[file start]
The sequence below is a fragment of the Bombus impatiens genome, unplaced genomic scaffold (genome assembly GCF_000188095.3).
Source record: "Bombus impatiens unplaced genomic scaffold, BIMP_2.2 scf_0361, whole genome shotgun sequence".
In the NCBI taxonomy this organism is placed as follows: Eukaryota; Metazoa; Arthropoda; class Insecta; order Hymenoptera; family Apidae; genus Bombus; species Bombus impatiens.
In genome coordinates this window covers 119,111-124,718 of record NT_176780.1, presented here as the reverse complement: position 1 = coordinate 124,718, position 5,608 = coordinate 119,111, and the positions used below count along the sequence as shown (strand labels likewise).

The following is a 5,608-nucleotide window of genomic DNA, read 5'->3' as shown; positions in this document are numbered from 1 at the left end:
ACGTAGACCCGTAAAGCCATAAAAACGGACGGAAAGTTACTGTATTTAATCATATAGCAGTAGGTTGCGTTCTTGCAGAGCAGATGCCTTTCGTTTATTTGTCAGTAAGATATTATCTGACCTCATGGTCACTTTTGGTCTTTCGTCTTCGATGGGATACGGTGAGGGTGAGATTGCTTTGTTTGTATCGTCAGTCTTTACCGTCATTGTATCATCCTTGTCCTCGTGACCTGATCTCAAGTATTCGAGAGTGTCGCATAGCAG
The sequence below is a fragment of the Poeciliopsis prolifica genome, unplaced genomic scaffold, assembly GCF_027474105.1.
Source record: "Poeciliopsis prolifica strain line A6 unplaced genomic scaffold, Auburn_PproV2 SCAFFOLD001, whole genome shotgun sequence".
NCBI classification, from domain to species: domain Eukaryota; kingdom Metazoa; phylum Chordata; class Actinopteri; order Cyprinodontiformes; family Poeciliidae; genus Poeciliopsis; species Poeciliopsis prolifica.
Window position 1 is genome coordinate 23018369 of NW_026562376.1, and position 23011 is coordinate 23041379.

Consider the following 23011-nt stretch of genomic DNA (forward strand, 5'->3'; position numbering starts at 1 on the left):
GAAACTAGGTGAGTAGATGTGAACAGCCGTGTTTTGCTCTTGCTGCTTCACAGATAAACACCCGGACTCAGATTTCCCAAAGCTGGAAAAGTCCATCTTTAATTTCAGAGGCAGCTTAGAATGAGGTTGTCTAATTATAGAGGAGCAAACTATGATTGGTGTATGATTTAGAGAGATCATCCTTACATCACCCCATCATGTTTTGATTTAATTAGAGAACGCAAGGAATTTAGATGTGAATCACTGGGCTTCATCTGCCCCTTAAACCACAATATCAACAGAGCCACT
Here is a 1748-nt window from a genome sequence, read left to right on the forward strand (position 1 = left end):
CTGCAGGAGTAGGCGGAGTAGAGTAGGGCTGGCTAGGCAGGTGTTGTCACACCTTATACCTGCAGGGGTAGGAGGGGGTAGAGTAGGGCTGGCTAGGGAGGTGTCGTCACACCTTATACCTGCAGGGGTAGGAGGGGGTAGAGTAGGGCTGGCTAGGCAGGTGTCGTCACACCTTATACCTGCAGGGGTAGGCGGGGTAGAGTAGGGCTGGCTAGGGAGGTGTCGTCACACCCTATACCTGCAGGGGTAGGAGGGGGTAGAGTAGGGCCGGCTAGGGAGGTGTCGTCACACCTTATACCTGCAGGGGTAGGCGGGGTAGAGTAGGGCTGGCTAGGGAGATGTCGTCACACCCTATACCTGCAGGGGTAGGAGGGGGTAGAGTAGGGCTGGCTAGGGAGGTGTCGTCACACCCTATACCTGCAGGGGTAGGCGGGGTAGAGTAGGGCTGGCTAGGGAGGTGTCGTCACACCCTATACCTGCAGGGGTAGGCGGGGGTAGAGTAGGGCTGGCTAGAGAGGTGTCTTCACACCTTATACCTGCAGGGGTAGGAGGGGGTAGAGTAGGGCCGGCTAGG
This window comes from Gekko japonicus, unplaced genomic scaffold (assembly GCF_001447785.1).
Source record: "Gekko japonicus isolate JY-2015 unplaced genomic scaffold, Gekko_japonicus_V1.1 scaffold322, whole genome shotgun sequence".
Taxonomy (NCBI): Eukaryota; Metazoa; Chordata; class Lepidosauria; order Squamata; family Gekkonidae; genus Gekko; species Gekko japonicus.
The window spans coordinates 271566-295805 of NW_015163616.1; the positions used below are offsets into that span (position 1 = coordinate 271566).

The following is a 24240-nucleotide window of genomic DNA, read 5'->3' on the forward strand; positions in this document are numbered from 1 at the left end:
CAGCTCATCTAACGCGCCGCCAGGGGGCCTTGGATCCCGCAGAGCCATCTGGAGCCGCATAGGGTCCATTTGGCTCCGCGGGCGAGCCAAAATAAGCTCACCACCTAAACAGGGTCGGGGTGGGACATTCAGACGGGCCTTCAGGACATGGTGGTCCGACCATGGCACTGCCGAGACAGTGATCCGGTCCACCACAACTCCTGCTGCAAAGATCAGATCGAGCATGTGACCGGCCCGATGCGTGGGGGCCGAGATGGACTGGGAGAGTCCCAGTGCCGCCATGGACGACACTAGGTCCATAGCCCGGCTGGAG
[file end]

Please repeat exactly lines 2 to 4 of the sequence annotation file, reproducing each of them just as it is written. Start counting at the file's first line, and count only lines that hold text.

Source record: "Bombus impatiens unplaced genomic scaffold, BIMP_2.2 scf_0361, whole genome shotgun sequence".
In the NCBI taxonomy this organism is placed as follows: Eukaryota; Metazoa; Arthropoda; class Insecta; order Hymenoptera; family Apidae; genus Bombus; species Bombus impatiens.
In genome coordinates this window covers 119,111-124,718 of record NT_176780.1, presented here as the reverse complement: position 1 = coordinate 124,718, position 5,608 = coordinate 119,111, and the positions used below count along the sequence as shown (strand labels likewise).